People are encouraged to invest in order to provide passive income for their retirement.

Meanwhile, lots of the population is on welfare, which, I understand, comes out of taxes. Investing isn't really an option for them.

Assuming a sufficient amount of money were available for the purpose, could an investment fund (bonds, etc.) permanently provide enough income stream to substantially support welfare (especially if the government overhead of welfare were removed)?

I have a similar question to whether government could be funded in such a fashion, eliminating taxes.

I'm fairly certain that the answer to the second is "no", at least with government so large, but not sure about the first. I feel that there is a limit somewhere. I think basically it boils down to: Is investment a zero-sum game, where someone has to lose in order for others to win?

I searched, but didn't see any question that came close to this one, although I'm sure I'm hardly the first person to wonder about this. I looked at the Alaska Permanent Fund, but it's only about $1200 per year, and isn't an investment fund.


2 Answers 2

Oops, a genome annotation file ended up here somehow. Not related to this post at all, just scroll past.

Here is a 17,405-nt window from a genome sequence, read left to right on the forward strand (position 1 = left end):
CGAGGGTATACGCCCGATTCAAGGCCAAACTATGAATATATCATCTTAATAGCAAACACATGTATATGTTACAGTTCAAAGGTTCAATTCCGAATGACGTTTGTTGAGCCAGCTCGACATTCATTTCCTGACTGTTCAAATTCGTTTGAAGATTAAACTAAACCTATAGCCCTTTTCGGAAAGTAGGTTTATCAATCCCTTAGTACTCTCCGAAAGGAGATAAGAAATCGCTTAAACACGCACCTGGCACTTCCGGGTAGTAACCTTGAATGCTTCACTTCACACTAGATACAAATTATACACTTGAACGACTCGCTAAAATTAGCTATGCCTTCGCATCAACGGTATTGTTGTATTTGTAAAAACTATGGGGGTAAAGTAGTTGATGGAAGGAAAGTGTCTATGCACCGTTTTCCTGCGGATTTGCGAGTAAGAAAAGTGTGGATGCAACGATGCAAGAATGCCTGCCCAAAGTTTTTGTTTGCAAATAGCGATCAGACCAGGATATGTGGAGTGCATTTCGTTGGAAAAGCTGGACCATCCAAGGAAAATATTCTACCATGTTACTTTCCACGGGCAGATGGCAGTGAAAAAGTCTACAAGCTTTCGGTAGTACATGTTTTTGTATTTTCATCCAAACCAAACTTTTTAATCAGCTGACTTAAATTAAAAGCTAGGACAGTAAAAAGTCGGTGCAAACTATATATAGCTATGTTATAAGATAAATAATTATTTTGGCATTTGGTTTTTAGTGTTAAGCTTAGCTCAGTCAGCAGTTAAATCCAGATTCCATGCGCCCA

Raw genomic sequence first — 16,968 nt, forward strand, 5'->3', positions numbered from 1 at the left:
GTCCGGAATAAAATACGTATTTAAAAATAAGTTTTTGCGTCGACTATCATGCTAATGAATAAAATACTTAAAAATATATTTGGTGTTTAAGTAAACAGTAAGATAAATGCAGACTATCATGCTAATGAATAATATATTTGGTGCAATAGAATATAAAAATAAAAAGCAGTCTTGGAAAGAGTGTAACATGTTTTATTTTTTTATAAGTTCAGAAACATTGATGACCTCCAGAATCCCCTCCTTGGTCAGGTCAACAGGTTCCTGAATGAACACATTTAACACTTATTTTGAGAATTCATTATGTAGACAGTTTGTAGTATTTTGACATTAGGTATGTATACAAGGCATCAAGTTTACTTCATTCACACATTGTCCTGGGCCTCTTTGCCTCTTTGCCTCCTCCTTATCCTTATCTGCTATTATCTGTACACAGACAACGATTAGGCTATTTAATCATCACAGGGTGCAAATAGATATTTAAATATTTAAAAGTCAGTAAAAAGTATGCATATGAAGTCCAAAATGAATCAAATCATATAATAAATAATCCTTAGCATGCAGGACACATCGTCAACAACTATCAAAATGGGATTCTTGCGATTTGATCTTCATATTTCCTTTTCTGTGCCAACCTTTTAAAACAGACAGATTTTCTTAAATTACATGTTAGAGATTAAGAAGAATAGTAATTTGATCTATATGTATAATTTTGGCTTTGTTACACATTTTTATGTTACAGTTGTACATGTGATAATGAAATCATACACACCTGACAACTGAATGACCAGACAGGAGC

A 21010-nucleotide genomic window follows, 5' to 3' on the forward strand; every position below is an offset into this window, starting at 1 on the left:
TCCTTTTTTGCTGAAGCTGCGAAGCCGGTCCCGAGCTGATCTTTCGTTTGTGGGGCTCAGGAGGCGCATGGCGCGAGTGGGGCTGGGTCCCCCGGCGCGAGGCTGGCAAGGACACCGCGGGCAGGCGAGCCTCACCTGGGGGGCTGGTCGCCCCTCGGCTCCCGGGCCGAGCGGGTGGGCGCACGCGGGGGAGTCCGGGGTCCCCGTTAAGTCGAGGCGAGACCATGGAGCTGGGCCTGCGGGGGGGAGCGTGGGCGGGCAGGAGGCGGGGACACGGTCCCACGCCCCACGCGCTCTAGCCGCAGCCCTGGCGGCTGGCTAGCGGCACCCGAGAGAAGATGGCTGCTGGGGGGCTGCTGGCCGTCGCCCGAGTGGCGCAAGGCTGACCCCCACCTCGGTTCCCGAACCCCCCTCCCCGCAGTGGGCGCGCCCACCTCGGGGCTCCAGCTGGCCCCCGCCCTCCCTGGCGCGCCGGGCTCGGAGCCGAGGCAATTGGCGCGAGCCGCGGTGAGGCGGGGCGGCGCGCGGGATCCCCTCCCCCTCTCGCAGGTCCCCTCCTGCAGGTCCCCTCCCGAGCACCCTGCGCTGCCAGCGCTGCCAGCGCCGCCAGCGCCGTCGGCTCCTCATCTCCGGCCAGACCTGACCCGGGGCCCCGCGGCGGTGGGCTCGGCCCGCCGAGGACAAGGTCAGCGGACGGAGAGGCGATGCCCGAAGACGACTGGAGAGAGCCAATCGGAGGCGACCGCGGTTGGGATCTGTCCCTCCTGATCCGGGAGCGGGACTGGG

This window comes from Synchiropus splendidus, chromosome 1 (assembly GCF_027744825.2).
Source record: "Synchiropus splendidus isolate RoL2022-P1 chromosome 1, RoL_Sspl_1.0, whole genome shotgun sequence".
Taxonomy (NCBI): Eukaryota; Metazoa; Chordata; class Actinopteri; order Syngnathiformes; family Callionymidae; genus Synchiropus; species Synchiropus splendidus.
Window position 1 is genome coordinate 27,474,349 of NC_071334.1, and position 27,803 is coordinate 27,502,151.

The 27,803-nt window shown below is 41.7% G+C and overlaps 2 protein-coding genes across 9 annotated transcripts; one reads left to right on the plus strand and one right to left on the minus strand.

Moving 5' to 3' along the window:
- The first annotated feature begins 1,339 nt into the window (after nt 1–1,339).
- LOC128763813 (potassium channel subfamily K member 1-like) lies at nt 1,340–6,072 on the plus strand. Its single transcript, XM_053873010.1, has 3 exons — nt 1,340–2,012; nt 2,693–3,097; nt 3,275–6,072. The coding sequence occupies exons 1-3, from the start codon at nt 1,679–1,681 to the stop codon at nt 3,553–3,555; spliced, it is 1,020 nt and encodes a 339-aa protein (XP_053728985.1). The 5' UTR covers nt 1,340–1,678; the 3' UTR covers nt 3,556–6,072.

Theoretically it could be possible. Investing is not a zero sum game.

However, practically government welfare spending is too large. The Norwegian Sovereign Wealth fund, that is widely considered to be well managed has an average nominal return of about 6% and average real (i.e. inflation adjusted) return of approximately 3.8%.

This is likely a near upper bound for what some well governed government sovereign fund can achieve. Moreover, while investing is not zero sum game, the marginal returns to investment should be declining so the returns would decline as more money is being invested at some point.

However, despite of this let’s work with 3.8% as number for back of an envelope calculations. Current US welfare spending is about 1.3 trillion according to federalsafetynet.com. Hence the value invested into the investment fund to get this amount of money would have to be about 34 which is about 1.5x of current US GDP and about 6x US total budget.

Of course US can’t just devote its whole budget for 6 years to amass the fund. If US could set aside 5% of its budget every year it would take over 100 years.

Again that assumes that constant return which with so much investment would likely drop at some point. As a result while in principle it’s possible for a country to just set aside some portion of a budget for few centuries and then fund welfare through investment, most likely no government would have enough patience to do it. Most politicians think in 4 year cycles. This would require centuries of public saving, most governments are already running large deficits so this is simply unrealistic.

  • $\begingroup$ I was thinking handled by a third party; NOT let politicians get involved. I assume you meant 34 "trillion"? I saw an article earlier on state governments making retirement funds the default: usatoday.com/story/money/2024/02/25/… $\endgroup$ Commented Feb 29 at 2:54